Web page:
Stringing together beads: Creativity, expectation, and letting go

2014-01-10 15.09.11

I’m currently waiting for some art journaling painting to dry while I write this. I was cut early from work today and came home, ready to do some creating. Because yesterday, I promptly fell asleep for three hours, speaking to the stress and go-go-go of the past few weeks. There will probably be a post about that, too, sometime.

But today, I was struck by the feeling Brenda Ueland described in If You Want to Write:

I learned that you should feel when writing, not like Lord Byron on a mountain top, but like child stringing beads in kindergarten, – happy, absorbed and quietly putting one bead on after another.

I haven’t written much in my journal recently, in part due to crazy schedule stuff, but some of it? Some of it is because of the pressure filled expectation I’ve put on it to write X amount, about Y topic, for Z amount of time. The joy of writing simply to write had gone away. And it makes me sad. Not because I’m being an unproductive writer, but because there is this activity I absolutely love (and that has saved my life on more than one occasion) that I’m no longer engaging in.

There have been so many times in my life writing felt like that “happy, absorbed” bead stringing feeling. And I realized today that art journaling has become that right now. That I have no expectation about what colors, shapes, or pieces go on the page. It’s all about experimenting and simply enjoying the process.

And I don’t have answers as to how to take expectation off of my writing. Being aware of it, if only as a contrast to my recent experience stringing together “beads” without expectation, but for the simple joy of it.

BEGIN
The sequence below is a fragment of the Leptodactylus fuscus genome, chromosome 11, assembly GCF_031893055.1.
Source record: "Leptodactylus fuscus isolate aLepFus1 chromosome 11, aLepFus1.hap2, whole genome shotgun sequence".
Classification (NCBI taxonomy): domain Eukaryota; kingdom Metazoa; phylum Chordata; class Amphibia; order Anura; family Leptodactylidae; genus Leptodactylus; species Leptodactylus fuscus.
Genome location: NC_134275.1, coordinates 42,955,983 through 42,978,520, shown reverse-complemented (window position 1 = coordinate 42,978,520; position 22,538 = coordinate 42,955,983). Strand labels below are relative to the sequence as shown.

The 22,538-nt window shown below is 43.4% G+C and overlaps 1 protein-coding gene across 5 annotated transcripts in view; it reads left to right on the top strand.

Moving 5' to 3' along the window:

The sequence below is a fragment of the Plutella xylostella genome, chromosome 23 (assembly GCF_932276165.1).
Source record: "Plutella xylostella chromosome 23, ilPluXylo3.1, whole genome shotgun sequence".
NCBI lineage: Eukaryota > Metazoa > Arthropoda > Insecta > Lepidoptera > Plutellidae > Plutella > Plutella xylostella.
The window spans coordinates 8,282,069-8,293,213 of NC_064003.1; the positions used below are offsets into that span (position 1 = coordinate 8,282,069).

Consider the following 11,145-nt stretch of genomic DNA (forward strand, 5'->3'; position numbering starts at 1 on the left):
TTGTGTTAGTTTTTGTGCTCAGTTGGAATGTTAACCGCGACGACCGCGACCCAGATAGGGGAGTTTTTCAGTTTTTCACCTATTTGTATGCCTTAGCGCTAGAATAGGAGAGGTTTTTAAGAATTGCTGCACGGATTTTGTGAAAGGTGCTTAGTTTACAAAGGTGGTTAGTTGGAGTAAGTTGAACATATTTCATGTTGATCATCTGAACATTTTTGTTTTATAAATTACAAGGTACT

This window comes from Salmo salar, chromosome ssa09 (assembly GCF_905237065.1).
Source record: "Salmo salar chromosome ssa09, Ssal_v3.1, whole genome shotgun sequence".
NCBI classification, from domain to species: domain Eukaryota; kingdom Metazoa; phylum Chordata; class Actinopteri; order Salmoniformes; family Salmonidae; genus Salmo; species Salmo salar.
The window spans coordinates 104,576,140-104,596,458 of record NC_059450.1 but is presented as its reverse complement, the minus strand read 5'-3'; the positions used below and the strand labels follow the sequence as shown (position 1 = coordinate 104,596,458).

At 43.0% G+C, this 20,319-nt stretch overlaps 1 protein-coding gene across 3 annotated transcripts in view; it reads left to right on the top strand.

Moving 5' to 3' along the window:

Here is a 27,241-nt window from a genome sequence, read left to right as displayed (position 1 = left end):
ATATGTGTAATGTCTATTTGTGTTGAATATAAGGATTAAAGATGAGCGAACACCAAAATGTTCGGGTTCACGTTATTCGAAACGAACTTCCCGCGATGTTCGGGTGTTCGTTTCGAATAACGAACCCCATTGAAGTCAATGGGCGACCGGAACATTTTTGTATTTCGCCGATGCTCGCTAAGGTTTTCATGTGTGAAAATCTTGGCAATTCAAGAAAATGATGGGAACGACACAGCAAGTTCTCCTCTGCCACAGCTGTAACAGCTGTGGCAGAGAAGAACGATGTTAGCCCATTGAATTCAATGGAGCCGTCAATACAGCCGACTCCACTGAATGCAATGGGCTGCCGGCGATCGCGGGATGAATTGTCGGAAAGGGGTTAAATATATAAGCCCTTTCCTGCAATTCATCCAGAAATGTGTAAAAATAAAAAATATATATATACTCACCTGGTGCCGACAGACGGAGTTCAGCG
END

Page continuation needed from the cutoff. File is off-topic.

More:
What have you placed expectations on that keeps you from doing what you love?

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3 responses to “Stringing together beads: Creativity, expectation, and letting go

  1. Aahh. . . The joy of creative exploration. Drawing is my easiest way of tapping into the creative non – pre judging mind (b/c when I sing/play piano, the pre judging mind does sometimes want to take over). . . A beautiful article, Stephanie. I love how you’re creatively embracing the new year. :-)

    • It’s feels “easier” for pre-judging mind to take over when we’re doing things we do for a living, or have been trained to do… I’ve been wonering if that’s part of why writing has felt less full-of-vitality for me, and small snippets, interspersed with more playful color/art has been my mode recently.

      • That sounds exactly like my experience. There is definitely a dance between bringing joy/creativity (and choice!) to the things that I “have” to do, and getting to choose the next little adventure that I “want” to do. :-)

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